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wars. >> president trump making plan tuesday for plan withdrawal from syria and afghanistan on describing the torn policy approach aspirin -- principle.am we are back with dan henninger, kim strassel, dan, great nations do not fight endless wars, applause line for sure and what do you make of that, declaration of policy? >> well, it's a little bit complicated, it's sort of interpreted as isolationism, i don't think president trump quite has isolationist foreign policy and leaning back against ramps, army ukrainians to push back against the russians, what he's talking about to summarize is boots on the ground, he wants to pull them out of syria, he wants to pull them out of afghanistan. he considered doing that in south korea, the issue here is whether placing u.s. troops in certain places of the world acts
as deterrent against our opponent the way we have hundreds of thousand of troops in germany after world war ii, the way we've had troops in south korea after the korean war and that value has never been questioned and i think that is what's at issue here when president trump says he wants to pull americans out and leave the fighting to our allies who are unlikely to do that unless we are out there fighting along side with them. paul: the tide of war is receding said barack obama when he pulled troops out of iraq, what happened is vacuum after we left isis developed within 3 years the tide of war was not receding and it was rolling in and we had to send troops back there and we are just finishing the job, bill, is the president in danger of a similar kind of miscalculation? >> i think so. i think he's where the american people are, it's been a long time.hi we've had troops over there.
you're a mom of a marine and you want to wonder if this is going to end, is my son going over there for nothing. i think there are real answers, slightly different answers and i think other parts -- paul: to that question. >> it's a cost-benefit question and a mature nation has large costs sometimes, we are not where we are deploys tens of thousands of troops anymore. the 2,000 troops we have in syria, i think are doing incredible job and i think the president has done in other areas such as venezuela and russia, they've done a pretty robust job. i think what he's trying to do the way he looks at it, i don't want to be george bush leading us in open-ended wars and nor do i want to be barack obama who looked weak and declared red lines and i'm short-term but great power has longer-term increase, we have been in asia for all the years, would anyone say it's not worth the cost?
paul: kim, speaking of asia, north korean summit later this month, do you have a clear sense on what the president wants to get out of the summit? >> well, look, i think he wants to get more promises because what we've had and timeline which would be the ultimate goal here. we've had the prior discussions which we had some concessions from north korea said, okay, we will denuclearize, we will not be as aggressive. what does that mean in practicality? and this has been the complaint about that, kim jong un is a slippery character, you know, and we have seen the kind of promises from north korea over and over, over years over years to see break it and i think there needs to be actual understanding by the end of this, what happens, what comes out of this and what are you going to do. paul: thank you, kim, thank you gentlemen, we have to take one w more break, when we come back hits and misses of the week. e we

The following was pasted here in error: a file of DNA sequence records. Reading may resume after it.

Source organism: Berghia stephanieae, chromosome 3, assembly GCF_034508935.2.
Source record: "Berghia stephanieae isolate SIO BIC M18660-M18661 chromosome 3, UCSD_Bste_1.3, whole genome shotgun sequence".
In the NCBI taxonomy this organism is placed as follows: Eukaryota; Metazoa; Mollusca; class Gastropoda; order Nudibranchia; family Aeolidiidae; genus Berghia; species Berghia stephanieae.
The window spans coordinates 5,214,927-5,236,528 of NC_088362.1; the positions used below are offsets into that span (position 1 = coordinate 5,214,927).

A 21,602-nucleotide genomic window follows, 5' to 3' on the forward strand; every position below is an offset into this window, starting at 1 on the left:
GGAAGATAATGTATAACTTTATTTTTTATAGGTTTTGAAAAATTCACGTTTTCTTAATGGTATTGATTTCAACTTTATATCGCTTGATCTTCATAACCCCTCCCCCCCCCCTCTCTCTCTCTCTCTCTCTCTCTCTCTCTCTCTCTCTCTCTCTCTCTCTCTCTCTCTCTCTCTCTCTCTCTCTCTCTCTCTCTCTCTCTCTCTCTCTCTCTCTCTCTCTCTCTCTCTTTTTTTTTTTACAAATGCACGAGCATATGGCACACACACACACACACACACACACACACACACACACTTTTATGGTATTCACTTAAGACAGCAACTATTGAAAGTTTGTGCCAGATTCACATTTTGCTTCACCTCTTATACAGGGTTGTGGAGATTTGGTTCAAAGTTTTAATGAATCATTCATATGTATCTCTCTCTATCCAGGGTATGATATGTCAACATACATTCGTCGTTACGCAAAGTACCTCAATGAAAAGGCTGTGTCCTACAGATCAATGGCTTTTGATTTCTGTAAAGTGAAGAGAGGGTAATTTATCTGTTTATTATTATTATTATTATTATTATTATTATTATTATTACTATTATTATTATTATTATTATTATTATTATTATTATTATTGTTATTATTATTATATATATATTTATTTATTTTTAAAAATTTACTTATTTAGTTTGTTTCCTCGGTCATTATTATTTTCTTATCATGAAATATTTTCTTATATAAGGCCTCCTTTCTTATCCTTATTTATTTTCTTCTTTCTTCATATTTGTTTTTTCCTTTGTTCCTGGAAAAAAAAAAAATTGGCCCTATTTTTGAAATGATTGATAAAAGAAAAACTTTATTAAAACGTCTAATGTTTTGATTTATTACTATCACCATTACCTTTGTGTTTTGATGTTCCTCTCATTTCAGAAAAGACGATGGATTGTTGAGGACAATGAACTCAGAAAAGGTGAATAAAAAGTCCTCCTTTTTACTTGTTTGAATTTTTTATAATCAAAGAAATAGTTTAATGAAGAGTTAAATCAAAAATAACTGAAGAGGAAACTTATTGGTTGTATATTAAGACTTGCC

>> time now for hits and misses of the week. kim start us off. >> so far a miss to massachusetts senator and democratic presidential candidate elizabeth warren who spent all of these monthste telling us that even though she incorrectly identified as a native american for many years but don't worry it didn't help her get her ahead in any professional capacity. well we now have a card written in her own hand, from the 1980s for the state texas bar in which she declares herself an american indian. did it help? we don't know.di she claims not, but if you didn't think it was going to, help why do you put it down there? >> all right, bill? and when senator corey book er was interviewing her during the hearings he asked her
did you have any gay law clerks and she says i wasn't a judge so i didn't have any law clerk but it didn't stop there. let's go to the page. >> to be honest i don't know the sexual orientation of my staff, so, you know, i take people as they come. irrespective of their race, ethnicity, sexual orientation i treat people as individuals. >> point made. [laughter] dan? >> i'm going to give a hit paul and hopefully not a future miss mto treasury undersecretary dad malpass, who donald trump just nominated to be president of the world bank. now he is superbly qualified to lead and reform the world bank who tries to help developing countries but the world bank has shown itself capable of driving out reformers before. this may be mission impossible butis hopefully, david malpass like the tv show will actually win this one. >> well good luck to him. all right and. remember if you have your own hit or miss be sure to tweet it to us at jer@fn
c. that's it for this weeks show thanks to my panel and thanks to all of you for watching. we hope to see you right here next week. here next week. >> a teacher and a newspaperman , as the first woman elected to the united states senate from the state of minnesota. >> [applause] >> to announce my candidacy for president of the united states. >> [applause] >> well now there's another one , a new democratic hopeful, entering the race of the white house, just moments ago, that was min minnesota senator amy kl obuchar, announcing her candidacy in cold